Thursday, October 29, was the bimonthly bird survey at Shollenberger Park. The group gathered early, and the soft pink sunrise did not disappoint!

As with all survey mornings, a bevy of Red-winged Blackbirds declared “Good morning!” from the tules. As the sun rose, hundreds emerged en masse – here’s what it’s like to be beneath one of the emerging flocks.

Red-winged Blackbirds

And here’s a view of an extra large flock dispersing to the northwest.

Red-winged Blackbirds

Small flocks of Canada Geese streamed overhead as well.

Canada Geese

Setting off for the count

The harsh cries of a hidden Red-shouldered Hawk rang out as we walked by.

We spied five tucked-in swans in the central pond which we assumed were of the Mute variety. But, when they later untucked, we discovered three Tundra Swans sitting beside two Mute Swans!

Tundra Swans

We heard a Northern Mockingbird singing and spotted it atop a tall tree, serenading the morning sun.

Northern Mockingbird

Listen below to the mockingbird’s spot-on rendition of an Acorn Woodpecker between 0:18 and 0:20 seconds.

Pop Quiz #1: To whom does this flying silhouette belong? Find the answer at the bottom of this post.

Mystery silhouette

Near the Point Blue building, our count leader, Andy LaCasse, pulled the years-old remains of a barely recognizable kite from a tree. The White-tailed Kite was historically called the “Black-shouldered Kite” – you can see the remnants of the namesake black shoulder below.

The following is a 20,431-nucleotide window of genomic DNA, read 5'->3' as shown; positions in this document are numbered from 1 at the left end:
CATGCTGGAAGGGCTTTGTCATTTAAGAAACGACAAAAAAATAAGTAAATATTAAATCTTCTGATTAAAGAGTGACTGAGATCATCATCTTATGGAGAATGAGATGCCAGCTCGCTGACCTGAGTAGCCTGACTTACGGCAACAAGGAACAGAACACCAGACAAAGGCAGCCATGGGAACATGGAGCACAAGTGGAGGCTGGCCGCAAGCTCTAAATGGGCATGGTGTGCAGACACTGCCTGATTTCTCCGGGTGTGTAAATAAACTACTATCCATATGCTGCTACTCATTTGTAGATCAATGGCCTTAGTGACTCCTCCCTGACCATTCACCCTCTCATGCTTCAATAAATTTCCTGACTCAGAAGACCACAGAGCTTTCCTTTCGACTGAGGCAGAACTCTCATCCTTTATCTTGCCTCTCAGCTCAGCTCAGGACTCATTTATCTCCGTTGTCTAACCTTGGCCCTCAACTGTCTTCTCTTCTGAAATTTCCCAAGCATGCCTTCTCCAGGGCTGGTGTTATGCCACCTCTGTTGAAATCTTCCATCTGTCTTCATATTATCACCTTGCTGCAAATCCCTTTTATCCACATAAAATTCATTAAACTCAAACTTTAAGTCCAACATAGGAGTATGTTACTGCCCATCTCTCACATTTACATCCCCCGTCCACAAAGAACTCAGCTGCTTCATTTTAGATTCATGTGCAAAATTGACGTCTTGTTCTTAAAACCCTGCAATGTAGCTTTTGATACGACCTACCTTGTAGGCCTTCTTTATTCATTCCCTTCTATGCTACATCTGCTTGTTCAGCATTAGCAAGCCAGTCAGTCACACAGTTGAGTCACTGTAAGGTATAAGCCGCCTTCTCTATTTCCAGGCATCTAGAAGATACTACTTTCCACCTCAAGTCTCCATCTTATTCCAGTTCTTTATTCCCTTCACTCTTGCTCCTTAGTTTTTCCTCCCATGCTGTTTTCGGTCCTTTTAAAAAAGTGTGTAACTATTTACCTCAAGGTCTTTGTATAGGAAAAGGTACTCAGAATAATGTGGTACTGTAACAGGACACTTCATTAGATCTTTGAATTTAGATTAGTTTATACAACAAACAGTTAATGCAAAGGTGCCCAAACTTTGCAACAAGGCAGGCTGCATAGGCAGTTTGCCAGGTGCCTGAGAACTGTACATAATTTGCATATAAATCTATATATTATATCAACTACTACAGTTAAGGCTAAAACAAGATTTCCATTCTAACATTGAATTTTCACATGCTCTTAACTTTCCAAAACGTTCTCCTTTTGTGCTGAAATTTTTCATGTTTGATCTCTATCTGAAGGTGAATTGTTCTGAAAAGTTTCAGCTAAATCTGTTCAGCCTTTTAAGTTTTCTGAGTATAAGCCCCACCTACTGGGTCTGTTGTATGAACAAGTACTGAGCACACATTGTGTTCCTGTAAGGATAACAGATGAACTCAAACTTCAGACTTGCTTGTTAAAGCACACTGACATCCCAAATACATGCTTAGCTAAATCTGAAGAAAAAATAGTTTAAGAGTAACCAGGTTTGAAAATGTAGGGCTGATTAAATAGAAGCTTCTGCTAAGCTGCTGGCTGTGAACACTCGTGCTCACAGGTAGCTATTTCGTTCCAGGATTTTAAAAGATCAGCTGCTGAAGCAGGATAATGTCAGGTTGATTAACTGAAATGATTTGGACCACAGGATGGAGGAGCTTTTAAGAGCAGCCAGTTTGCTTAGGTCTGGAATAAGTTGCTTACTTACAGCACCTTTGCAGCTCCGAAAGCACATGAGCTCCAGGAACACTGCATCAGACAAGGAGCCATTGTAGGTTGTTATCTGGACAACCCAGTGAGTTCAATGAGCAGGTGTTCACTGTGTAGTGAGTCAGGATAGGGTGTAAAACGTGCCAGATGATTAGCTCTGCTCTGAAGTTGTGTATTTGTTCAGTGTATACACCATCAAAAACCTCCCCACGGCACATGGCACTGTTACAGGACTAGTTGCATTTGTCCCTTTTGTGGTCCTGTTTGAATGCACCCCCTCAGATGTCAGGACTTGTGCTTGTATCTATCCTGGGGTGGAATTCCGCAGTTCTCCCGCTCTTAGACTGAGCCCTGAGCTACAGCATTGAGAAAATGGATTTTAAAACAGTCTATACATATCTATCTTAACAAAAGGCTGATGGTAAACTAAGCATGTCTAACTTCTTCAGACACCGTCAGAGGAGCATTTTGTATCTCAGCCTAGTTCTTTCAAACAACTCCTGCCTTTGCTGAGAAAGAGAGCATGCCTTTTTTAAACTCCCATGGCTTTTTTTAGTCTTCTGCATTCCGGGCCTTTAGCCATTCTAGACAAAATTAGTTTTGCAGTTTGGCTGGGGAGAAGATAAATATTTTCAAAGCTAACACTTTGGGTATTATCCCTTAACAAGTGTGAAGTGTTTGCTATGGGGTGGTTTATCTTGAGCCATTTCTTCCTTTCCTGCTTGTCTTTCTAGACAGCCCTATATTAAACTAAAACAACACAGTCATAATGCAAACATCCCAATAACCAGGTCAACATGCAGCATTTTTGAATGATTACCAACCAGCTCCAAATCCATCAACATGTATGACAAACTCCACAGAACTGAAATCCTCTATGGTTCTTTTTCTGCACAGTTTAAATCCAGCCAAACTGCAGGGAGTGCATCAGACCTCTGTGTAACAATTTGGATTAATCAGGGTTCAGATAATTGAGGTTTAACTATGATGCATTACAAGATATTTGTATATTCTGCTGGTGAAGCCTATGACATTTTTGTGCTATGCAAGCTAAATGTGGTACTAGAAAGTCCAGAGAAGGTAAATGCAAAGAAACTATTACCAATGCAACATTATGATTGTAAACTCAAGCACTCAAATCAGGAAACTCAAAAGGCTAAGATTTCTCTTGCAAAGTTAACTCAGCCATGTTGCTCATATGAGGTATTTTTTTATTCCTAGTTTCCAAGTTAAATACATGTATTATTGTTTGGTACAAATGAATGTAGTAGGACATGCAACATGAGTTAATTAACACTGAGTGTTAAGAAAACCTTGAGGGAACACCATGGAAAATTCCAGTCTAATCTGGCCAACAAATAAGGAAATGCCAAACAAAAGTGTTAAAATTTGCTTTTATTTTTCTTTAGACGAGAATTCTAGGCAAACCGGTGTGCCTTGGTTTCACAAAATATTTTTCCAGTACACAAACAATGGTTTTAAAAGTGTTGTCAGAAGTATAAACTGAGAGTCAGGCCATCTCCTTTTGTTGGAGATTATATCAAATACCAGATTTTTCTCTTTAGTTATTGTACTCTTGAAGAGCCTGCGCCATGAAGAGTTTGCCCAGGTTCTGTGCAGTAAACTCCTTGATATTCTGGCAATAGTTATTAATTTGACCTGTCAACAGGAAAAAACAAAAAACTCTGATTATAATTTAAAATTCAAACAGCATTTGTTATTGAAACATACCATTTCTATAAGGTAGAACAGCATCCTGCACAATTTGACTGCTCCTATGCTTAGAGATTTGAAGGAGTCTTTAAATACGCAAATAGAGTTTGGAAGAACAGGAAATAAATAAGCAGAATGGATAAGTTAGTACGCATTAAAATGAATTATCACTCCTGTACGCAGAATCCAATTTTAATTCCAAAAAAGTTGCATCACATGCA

Andy and what’s left of a White-tailed Kite

[L-R] Jordan, Len, Andy, Malcolm, Miles, JJ (not pictured – Teresa)

As we came upon a group of foraging Killdeer, one took to flight and cruised overhead, giving us a look from below of its diagnostic double breast-bands.

Killdeer

Listen below to the noisy group that remained on the mudflats.

Pop Quiz #2: Who’s the owner of this cute duck butt??? Stay tuned to find out.

Mystery duck butt

In a small puddle beside the trail, we encountered a single Greater Yellowlegs rushing about.

Greater Yellowlegs

This male Common Yellowthroat obligingly showed off his flashy colors to his eager onlookers.

Common Yellowthroat

As we watched a giant barge move by slowly in the Petaluma River, we heard a Virginia Rail call once from the tall, marshy grass.

Floating behemoth

 

Meanwhile, a Northern Harrier caught our eye as it effortlessly swooped past searching for its next meal.

Northern Harrier

Along the opposite riverbank, a healthy-looking coyote trotted by.

Coyote

Though many folks tend to overlook and even scorn Rock Pigeons, we find their iridescence worthy of an admiring look.

Rock Pigeon

Answer to Pop Quiz #1: The flying silhouette was a Black-necked Stilt.

Black-necked Stilt

Answer to Pop Quiz #2: The cute duck butt belongs to a male Northern Shoveler.

Northern Shoveler

And here’s a female Northern Shoveler for good measure!

Northern Shoveler

By the end of the morning, the team had tallied 64 species for PWA’s October 2020 survey.

This has been your in-the-field recap of the PWA’s October bird survey. These are just one of the many ways the PWA fulfills its mission statement:

Dedicated to the stewardship, restoration, and expansion of wetlands and associated wildlife habitats.

We’re Teresa and Miles Tuffli of I’m Birding Right Now. Check back for future reports on these volunteer PWA bird surveys!

If you have any questions about this particular count or if you’re interested in participating in future counts, please contact the coordinator/compiler for these surveys, Len Nelson, at [email protected].

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